The last verse of the previous chapter said, "And there was no war until the thirty-fifth year of the reign of Asa" (II Chron. 15:19). The first verse of our present chapter then continues: "In the THIRTY-SIXTH YEAR of the reign of Asa, Ba'sha king of Israel came up against Judah ." (II Chron. 16:1).

As the Midrash Seder Olam points out, it is impossible to take these verses literally, because Ba'sha king of Israel had already died in the twenty-sixth year of the reign of Asa (see I Kings 16:8). As explained by Seder Olam and the commentators (Rashi on II Chron. 15:19, Metzudas David and RaDaK on II Chron. 16:1), Ba'sha's attack on Judah actually took place in the SIXTEENTH YEAR of Asa's reign, which was THIRTY-SIX YEARS after the death of King Solomon (because Rehav'am reigned 17 years and Avi-yah for 3 years. 17 + 3 + 16 = 36).

Solomon had married Pharaoh's daughter in the fourth year of his reign, and since he died after reigning forty years, he was with her for THIRTY-SIX YEARS. Because of this sin, it was originally decreed that the kingdom would be split into two, Judah and Israel , for THIRTY-SIX YEARS, ending in the SIXTEENTH YEAR of Asa's reign. Had Asa stood up properly to the test when Ba'sha attacked Judah, trusting only in God for deliverance, our rabbis say that He would have given him victory not only over the Ten Tribes but over the Arameans as well, and Asa would have been able to restore the kingdom of the House of David over all the Twelve Tribes of Israel, thereby bringing complete redemption. But instead of relying on prayer and faith alone, Asa employed material means to try to overcome Ba'sha through bribing Ba'sha's Aramean allies to attack him from the rear (vv 2-3). As a result the opportunity for the reconciliation of Judah-Benjamin and the Ten Tribes was lost, and at the end of his Asa became angry, tyrannical and physically sick.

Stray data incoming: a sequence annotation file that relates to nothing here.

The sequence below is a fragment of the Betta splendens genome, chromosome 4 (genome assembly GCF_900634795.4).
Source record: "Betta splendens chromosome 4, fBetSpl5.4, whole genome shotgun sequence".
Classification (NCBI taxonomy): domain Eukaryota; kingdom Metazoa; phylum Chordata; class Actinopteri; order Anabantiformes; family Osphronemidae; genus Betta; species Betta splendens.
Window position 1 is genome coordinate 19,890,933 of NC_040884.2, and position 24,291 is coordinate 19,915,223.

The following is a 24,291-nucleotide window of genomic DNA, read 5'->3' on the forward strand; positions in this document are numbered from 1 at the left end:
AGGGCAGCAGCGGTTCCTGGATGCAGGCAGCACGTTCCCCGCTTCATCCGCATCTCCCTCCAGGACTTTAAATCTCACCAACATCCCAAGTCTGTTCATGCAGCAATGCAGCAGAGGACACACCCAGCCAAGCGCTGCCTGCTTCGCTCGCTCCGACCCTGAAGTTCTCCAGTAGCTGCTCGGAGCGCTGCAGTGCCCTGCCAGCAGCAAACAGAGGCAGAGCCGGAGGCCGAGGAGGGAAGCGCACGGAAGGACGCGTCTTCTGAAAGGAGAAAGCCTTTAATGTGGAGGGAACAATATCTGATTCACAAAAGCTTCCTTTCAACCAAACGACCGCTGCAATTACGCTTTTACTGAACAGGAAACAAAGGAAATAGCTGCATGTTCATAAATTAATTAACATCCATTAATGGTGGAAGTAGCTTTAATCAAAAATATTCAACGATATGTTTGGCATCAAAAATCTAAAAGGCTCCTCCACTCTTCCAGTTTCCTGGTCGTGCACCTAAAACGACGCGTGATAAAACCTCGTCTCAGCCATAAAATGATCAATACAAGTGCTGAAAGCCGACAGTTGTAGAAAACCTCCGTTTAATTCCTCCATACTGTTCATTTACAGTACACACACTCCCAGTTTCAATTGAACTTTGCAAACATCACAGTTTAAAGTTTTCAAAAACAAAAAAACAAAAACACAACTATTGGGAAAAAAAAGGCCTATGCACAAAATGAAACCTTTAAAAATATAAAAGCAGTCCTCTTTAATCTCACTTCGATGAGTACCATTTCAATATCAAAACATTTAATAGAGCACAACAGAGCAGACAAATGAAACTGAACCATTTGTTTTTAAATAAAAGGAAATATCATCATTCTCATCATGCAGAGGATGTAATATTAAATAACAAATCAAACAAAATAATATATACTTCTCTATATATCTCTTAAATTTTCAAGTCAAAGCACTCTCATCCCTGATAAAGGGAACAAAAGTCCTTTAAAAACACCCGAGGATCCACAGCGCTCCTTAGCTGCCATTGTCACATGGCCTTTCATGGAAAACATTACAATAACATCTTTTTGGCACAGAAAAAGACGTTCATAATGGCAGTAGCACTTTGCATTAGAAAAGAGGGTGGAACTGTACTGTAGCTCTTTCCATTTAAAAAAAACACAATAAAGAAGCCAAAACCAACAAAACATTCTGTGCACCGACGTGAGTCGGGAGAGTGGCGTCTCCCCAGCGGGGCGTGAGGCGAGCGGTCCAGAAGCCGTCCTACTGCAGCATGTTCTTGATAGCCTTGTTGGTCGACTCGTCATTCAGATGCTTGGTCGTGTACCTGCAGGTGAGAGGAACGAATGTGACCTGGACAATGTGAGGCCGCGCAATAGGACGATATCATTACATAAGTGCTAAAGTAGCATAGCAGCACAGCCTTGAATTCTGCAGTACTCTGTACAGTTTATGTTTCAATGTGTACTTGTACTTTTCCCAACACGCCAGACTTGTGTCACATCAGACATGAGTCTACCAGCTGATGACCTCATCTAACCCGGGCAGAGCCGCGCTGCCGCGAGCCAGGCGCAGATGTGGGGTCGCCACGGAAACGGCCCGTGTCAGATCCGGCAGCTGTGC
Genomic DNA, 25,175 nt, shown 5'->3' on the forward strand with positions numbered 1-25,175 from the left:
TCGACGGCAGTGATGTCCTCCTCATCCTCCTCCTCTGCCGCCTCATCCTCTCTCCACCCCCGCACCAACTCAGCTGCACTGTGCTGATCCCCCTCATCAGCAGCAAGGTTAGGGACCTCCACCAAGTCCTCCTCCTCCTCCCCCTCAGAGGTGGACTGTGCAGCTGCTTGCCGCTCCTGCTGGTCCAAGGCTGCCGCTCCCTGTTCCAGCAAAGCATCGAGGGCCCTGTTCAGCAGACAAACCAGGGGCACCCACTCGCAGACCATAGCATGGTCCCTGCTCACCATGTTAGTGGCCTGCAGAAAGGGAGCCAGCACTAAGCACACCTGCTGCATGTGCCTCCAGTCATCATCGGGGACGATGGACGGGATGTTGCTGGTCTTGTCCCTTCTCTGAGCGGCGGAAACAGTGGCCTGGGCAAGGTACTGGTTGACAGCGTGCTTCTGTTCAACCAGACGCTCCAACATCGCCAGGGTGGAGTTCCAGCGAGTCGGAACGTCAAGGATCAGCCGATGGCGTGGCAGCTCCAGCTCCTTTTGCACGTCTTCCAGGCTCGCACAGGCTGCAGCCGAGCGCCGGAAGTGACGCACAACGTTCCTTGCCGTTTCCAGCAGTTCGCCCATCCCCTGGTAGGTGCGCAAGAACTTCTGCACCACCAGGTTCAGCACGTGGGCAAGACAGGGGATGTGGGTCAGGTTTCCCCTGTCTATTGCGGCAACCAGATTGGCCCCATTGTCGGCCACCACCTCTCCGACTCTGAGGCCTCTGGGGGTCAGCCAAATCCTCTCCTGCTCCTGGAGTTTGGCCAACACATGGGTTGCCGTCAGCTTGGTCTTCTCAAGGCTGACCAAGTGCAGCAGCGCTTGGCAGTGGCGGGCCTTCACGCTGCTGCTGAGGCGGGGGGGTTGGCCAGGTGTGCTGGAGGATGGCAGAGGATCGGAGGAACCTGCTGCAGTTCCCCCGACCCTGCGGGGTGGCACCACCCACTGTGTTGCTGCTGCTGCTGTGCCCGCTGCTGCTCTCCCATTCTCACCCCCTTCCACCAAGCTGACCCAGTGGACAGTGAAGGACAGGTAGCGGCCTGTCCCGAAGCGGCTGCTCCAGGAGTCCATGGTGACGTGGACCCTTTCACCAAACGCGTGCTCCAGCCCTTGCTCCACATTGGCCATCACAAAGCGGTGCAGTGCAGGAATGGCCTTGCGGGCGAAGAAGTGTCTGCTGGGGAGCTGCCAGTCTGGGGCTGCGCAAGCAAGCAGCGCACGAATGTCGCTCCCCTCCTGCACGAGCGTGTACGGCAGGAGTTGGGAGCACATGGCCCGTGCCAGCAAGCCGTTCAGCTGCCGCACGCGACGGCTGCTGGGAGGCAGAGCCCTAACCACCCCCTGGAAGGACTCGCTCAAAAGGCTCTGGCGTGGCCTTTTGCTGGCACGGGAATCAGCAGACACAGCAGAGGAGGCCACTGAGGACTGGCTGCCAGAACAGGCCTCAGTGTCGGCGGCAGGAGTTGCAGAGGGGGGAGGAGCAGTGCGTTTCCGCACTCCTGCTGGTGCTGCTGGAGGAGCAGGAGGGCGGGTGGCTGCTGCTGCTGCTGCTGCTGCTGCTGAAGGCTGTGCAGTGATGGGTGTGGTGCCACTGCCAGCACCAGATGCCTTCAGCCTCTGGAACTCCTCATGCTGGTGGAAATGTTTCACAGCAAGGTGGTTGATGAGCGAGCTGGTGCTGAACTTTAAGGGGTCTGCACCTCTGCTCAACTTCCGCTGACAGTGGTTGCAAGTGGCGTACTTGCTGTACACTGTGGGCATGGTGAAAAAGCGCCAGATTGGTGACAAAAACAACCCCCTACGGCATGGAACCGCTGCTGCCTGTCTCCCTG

Ba'sha apparently wanted to recover the areas of Mount Ephraim that King Avi-yah had captured (II Chron. 13:19; 15:8). Ba'sha imposed a blockade on the northern border of Judah by fortifying Ramah to the north of Jerusalem , south of the Ephraimite cult center of Beth El (our present chapter, v 1). Asa's bribe to Ben Hadad king of Aram in Damascus (vv 2-3) persuaded the latter to stage predatory attacks on the tribes Dan and Naftali way up in the north of Israel (v 4), and news of these attacks caused Ba'sha to end his blockade of Judah (v 5).

V 6: "And King Asa took ALL JUDAH and they carried away the stones and timbers of Ramah that Ba'sha built." In the parallel account in I Kings 15:22 we learn that not only did Asa take ALL JUDAH but also that "NO ONE WAS EXEMPT" (EYN NAKI). Our rabbis explain that he considered the work so urgent that he mobilized all the Torah scholars despite the law that Torah scholars are not required to go out in person when the public is mobilized to carry out building and excavation works in the country (Rambam Talmud Torah 6:10), and he even mobilized brides and grooms from their marital canopies, contrary to the Torah law that a groom is exempt from any wartime duties in his first year after marriage in order to be "clean" and free for his house (=his wife, NAKI LE-VEISO, Deut. 24:5).

At exactly this time Hanani the Seer came to reprove Asa for having relied on the stratagems of this world in bribing the king of Aram to attack Ba'sha instead of relying only on God. Had Asa put all his trust in God as he had done when Zerach the Kushi attacked with his million-strong army (II Chron. 14: 9ff), the king of Aram would have been delivered into his hands as well as the king of Israel, "for the eyes of HaShem run to and fro throughout the whole earth to show Himself strong on behalf of those whose heart is perfect towards Him" (v 9). Instead, the Arameans continued as hostile enemies of Judah and Israel until the time of King Ahaz, when they and the Ten Tribes fell into the hands of Pilessar king of Assyria (see Rashi on our present chapter verse 4).

Having failed in his test, King Asa was in no mood to hear the reproof of the prophet, whom he angrily imprisoned, after which he subjected part of his own population to tyrannical oppression, presumably in order to stamp out protests.

V 12: "And Asa was diseased. in his LEGS, UP TO ABOVE WAS HIS ILLNESS." The saintly Asa, whose early career had been filled with such promise, was one of five who were "created with a semblance of the supernal form" and all of whom were punished accordingly. These were Samson, who suffered with the loss of his STRENGTH; Saul, whose NECK was above everyone else's but who eventually fell with it on his own sword; Absalom, who died hanging by his Nazirite HAIR, Tzedekiah, whose EYES were gouged out, and Asa who became sick in his LEGS (Sotah 10a).